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Corporate social responsibility

TCC donated 100,000 backpacks filled with school supplies to students.

Corporate social responsibility can win media attention and public respect. Improving the corporate reputation is also path to improving sales. Surveys show that consumers favor corporations with strong records of social responsibility. Millennials in particular prefer companies with reputations for giving back to their communities.

An Aflac survey shows that consumers are more likely to purchase from corporations with ethical reputations. The survey reports that:

  • 92% of millennials are more likely to purchase from an ethical company.
  • 69% of consumers are likely to purchase stock in a company well-known for its ethical standards.
  • 81% of consumers are more likely to purchase from corporations with active year-round philanthropic efforts, as opposed to only in times of need.
  • Millennials are likely to invest in a company with a reputation for corporate social responsibility, compared with less than half of adults over 34.

Ethical Corporations and Charities

A poll by Good.Must.Grow, a marketing firm specializing social responsibility, indicates that 30% of consumers planned to purchase more goods and services from socially responsible companies. In addition, 29% said they avoid buying products from a company specifically because it wasn’t socially responsible.

Many consumers prefer to patronize socially responsible corporations rather than donate to charities, often because it’s easier. Only 18% planned to increase charitable giving.

“The line between charity and commerce is blurring for many consumers, thanks to increasing opportunities for socially responsible spending,” said Heath Shackleford, founder of Good.Must.Grow. “As a result, forward-thinking causes should be evaluating whether they can diversify their organizations so they aren’t solely dependent upon grants and donations.”

Steps to Corporate Social Responsibility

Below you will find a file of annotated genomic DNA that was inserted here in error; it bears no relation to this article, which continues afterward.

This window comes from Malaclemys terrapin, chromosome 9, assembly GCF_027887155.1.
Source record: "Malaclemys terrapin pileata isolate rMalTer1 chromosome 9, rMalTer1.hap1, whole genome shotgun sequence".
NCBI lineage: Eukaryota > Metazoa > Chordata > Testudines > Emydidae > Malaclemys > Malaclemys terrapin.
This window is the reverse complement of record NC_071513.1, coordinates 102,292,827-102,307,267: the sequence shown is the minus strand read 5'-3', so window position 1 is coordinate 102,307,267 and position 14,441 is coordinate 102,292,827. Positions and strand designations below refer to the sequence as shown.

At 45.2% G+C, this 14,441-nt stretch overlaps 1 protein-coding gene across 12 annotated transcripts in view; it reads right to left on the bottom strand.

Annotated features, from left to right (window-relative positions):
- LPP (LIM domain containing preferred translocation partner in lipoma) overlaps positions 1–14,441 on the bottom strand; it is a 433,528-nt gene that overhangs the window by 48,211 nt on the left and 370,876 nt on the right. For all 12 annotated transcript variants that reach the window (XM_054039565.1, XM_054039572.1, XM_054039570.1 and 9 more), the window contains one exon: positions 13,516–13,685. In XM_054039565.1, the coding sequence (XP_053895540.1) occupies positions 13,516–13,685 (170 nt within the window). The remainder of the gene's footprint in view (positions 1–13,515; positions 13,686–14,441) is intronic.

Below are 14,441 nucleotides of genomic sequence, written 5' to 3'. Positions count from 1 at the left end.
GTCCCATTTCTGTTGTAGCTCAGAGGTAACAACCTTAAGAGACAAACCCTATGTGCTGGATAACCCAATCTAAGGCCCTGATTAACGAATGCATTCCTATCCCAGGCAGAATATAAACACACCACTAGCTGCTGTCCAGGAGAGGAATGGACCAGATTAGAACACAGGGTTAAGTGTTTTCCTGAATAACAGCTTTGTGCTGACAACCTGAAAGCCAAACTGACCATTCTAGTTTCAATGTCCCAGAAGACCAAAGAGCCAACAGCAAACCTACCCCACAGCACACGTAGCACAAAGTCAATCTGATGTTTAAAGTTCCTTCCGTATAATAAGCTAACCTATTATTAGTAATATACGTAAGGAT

Public relations professionals are best able to promote corporate responsibility programs. The following are recommendations on how companies can implement those programs.

Consider employees’ views. Supporting charities or causes that employees already care about helps sustain interest. Larger companies can examine employee demographics. After learning that most of its employees are millennials, TCC initiated a buying local program, an issue that millennials often support, according to Forbes.

Measure the impact. Tabulate donations from the company and its employees, including volunteer work, and their impact. For instance, when PNC tracked its Grow Up Great initiative it found that 42,000 PNC employees spent 485,000 hours reading at early childhood education centers. They reached more than 2.3 million children, who made measurable gains in reading comprehension, writes Paul Polizzotto, founder and president of CBS/EcoMedia, for Ad Age.

Share your concern. Sharing news about a problem on social media and your company blog can prompt donations. “That’s awareness to action, in real time — and at no cost to you,” Polizzotto says.

Publicize your work. Aggressively publicize the company’s cause marketing. However, emphasize the cause, the charity and the measurable impact to avoid being perceived as self-promotional.

Form a committee. An official committee can lead volunteer events, recommend new activities and keep those efforts alive. Rotating people in and out of the group annually will assure new ideas and prevent people from becoming burnt out.

Make it fun. Employees should perceive volunteering in philanthropic activities as a chance to socialize with their colleagues outside normal work routines. “In addition, this mindset will help employees find value in their company that simply cannot be achieved by an orientation session, office party or quarterly business review,” says Jeremy Roche, president of FinancialForce.com, in Entrepreneur. Volunteer time off (VTO) policies encourage employees to volunteer and build loyalty to your company.

Bottom Line: Corporate social responsibility can help boost sales as well as improve a company’s reputation. Surveys show that consumers prefer to purchase goods and services from companies with ethical reputations. These steps can help organizations develop strong reputations as socially responsible corporations.